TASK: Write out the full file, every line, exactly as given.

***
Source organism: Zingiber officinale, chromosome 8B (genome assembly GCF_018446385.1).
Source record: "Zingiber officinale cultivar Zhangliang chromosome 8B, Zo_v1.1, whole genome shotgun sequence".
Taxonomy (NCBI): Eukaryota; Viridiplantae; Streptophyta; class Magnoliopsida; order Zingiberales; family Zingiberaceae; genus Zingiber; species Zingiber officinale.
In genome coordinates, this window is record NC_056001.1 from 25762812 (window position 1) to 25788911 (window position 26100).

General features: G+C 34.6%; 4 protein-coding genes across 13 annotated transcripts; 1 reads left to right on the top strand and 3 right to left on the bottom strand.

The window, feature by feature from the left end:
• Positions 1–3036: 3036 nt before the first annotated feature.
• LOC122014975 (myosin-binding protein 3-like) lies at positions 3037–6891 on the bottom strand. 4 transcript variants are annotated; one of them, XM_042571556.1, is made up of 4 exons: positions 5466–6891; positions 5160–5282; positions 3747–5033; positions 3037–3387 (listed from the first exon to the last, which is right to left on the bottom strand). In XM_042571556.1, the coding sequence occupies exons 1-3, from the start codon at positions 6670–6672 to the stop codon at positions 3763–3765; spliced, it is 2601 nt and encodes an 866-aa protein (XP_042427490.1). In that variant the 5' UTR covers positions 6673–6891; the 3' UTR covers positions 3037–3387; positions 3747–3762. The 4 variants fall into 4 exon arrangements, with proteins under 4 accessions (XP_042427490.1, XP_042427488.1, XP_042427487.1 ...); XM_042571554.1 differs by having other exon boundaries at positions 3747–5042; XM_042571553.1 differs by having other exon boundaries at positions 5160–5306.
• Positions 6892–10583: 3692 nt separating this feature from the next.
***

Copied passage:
Source organism: Zingiber officinale, chromosome 8B (genome assembly GCF_018446385.1).
Source record: "Zingiber officinale cultivar Zhangliang chromosome 8B, Zo_v1.1, whole genome shotgun sequence".
Taxonomy (NCBI): Eukaryota; Viridiplantae; Streptophyta; class Magnoliopsida; order Zingiberales; family Zingiberaceae; genus Zingiber; species Zingiber officinale.
In genome coordinates, this window is record NC_056001.1 from 25762812 (window position 1) to 25788911 (window position 26100).

General features: G+C 34.6%; 4 protein-coding genes across 13 annotated transcripts; 1 reads left to right on the top strand and 3 right to left on the bottom strand.

The window, feature by feature from the left end:
• Positions 1–3036: 3036 nt before the first annotated feature.
• LOC122014975 (myosin-binding protein 3-like) lies at positions 3037–6891 on the bottom strand. 4 transcript variants are annotated; one of them, XM_042571556.1, is made up of 4 exons: positions 5466–6891; positions 5160–5282; positions 3747–5033; positions 3037–3387 (listed from the first exon to the last, which is right to left on the bottom strand). In XM_042571556.1, the coding sequence occupies exons 1-3, from the start codon at positions 6670–6672 to the stop codon at positions 3763–3765; spliced, it is 2601 nt and encodes an 866-aa protein (XP_042427490.1). In that variant the 5' UTR covers positions 6673–6891; the 3' UTR covers positions 3037–3387; positions 3747–3762. The 4 variants fall into 4 exon arrangements, with proteins under 4 accessions (XP_042427490.1, XP_042427488.1, XP_042427487.1 ...); XM_042571554.1 differs by having other exon boundaries at positions 3747–5042; XM_042571553.1 differs by having other exon boundaries at positions 5160–5306.
• Positions 6892–10583: 3692 nt separating this feature from the next.